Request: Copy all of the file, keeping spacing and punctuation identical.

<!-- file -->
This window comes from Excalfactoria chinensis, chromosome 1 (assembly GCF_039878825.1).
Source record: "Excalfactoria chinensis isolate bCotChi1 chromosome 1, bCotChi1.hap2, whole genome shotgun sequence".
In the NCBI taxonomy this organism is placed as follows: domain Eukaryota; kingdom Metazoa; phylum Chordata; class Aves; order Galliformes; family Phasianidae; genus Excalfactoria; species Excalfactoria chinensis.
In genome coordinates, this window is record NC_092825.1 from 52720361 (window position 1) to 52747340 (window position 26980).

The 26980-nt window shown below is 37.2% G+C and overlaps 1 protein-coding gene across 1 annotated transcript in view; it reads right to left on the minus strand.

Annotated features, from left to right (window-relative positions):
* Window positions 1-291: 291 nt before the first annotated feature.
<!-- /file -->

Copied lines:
This window comes from Excalfactoria chinensis, chromosome 1 (assembly GCF_039878825.1).
Source record: "Excalfactoria chinensis isolate bCotChi1 chromosome 1, bCotChi1.hap2, whole genome shotgun sequence".
In the NCBI taxonomy this organism is placed as follows: domain Eukaryota; kingdom Metazoa; phylum Chordata; class Aves; order Galliformes; family Phasianidae; genus Excalfactoria; species Excalfactoria chinensis.
In genome coordinates, this window is record NC_092825.1 from 52720361 (window position 1) to 52747340 (window position 26980).

The 26980-nt window shown below is 37.2% G+C and overlaps 1 protein-coding gene across 1 annotated transcript in view; it reads right to left on the minus strand.

Annotated features, from left to right (window-relative positions):
* Window positions 1-291: 291 nt before the first annotated feature.